To use this XML config in our Spring Boot app, we need to explicitly import it. Head over to your @SpringBootApplication class and import it.

@SpringBootApplication
@ImportResource("classpath:aws-config.xml") //Explicit import for our AWS XML bean definition
public class EmailProcessorApplication {

	public static void main(String[] args) {
		SpringApplication.run(EmailProcessorApplication.class, args);
	}
}

Now let’s define a bean that will handle incoming SQS messages. Spring Cloud AWS lets us accomplish this with a single annotation!

/**
 * Bean reasonable for polling SQS and processing new emails
 */
@Component
public class EmailSqsListener {

    @SuppressWarnings("unused") //IntelliJ isn't quite smart enough to recognize methods marked with @SqsListener yet
    @SqsListener(value = "com-example-ses", deletionPolicy = SqsMessageDeletionPolicy.ON_SUCCESS)   //Mark this method as a SQS listener
                                                                                                    //Since we already set up our region we can use the logical queue name here
                                                                                                    //Spring will automatically delete messages if this method executes successfully
    public void consumeSqsMessage(@Headers Map<String, String> headers, //Map of headers returned when requesting a message from SQS
                                                                        //This map will include things like the relieved time, count and message ID
                                  @NotificationMessage String rawJsonMessage   //JSON string representation of our payload
                                                                            //Spring Cloud AWS supports marshaling here as well
                                                                            //For the sake of simplicity we will work with incoming messages as a JSON object
    ) throws Exception{

        //com.amazonaws.util.json.JSONObject included with the AWS SDK
        JSONObject jsonSqsMessage = new JSONObject(rawJsonMessage);

    }
}

The magic here lies with the @SqsListener annotation. With this, Spring will set up an Executor and start polling SQS for us. Every time a new message is found, our annotated method will be invoked with the message contents. Optionally, Spring Cloud can be configured to marshall incoming messages, giving you the ability to work with strong typed objects inside your queue listener. Additionally, you have the ability to inject a single header or a map of all headers returned from the underlying AWS call.

We’re able to use the logical queue name here since we previously defined the region in aws-config.xml, if we wanted to omit that we would be able to replace the value with our fully qualified SQS URL. We’re also defining a deletion policy, this will configure Spring to delete the incoming message from SQS if its condition is met. There are multiple policies defined in SqsMessageDeletionPolicy, we’re configuring Spring to delete our message if our consumeSqsMessage method executes successfully.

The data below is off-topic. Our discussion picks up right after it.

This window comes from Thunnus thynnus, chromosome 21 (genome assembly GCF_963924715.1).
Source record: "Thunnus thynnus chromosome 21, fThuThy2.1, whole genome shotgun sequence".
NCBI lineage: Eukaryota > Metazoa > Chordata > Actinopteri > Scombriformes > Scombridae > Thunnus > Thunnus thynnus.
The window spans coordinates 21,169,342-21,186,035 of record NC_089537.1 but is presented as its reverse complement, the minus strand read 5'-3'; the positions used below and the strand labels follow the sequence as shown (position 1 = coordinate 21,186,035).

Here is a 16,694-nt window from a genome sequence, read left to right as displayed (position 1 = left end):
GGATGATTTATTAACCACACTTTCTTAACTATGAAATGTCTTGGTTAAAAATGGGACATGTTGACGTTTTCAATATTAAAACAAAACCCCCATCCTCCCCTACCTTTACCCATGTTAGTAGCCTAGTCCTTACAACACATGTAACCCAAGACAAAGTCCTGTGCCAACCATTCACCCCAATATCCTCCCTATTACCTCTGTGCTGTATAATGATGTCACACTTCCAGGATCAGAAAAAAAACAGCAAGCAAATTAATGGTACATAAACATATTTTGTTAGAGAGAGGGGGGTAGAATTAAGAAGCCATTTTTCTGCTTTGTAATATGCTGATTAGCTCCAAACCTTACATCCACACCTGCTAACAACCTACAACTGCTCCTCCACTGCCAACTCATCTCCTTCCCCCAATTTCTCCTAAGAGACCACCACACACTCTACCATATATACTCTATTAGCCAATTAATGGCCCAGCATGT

We’re also injecting the returned SQS headers into our method using @Headers, and the injected map will contain metadata related to the queue and payload received. The message body is injected using @NotificationMessage. Spring supports marshalling utilizing Jackson, or via a custom message body converter. For the sake of convenience, we’re just going to inject the raw JSON string and work with it using the JSONObject class included with the AWS SDK.

The payload retrieved from SQS will contain a lot of data. Take a look at the JSONObject to familiarize yourself with the payload returned. Our payload contains data from every AWS service it was passed through, SES, SNS, and finally SQS. For the sake of this tutorial, we really only care about two things: the list of email addresses this was sent to and the email body. Let’s start by parsing out the emails.

//Pull out the array containing all email addresses this was sent to
JSONArray emailAddressArray = jsonSqsMessage.getJSONObject("mail").getJSONArray("destination");
for(int i = 0 ; i < emailAddressArray.length() ; i++){
	String emailAddress = emailAddressArray.getString(i);
}

Since in the real world, our helpdesk may include more than just the original sender in his or her reply, we’re going to want to verify the address before we parse out the user ID. This will give our support desk both the ability to message multiple users at the same time as well as the ability to include non app users .

Let’s head back over to our UserEmailBean interface and add another method.

/**
 * Returns true if the input email address matches our template
 * @param emailAddress Email to check
 * @return true if it matches
 */
boolean emailMatchesUserFormat(String emailAddress);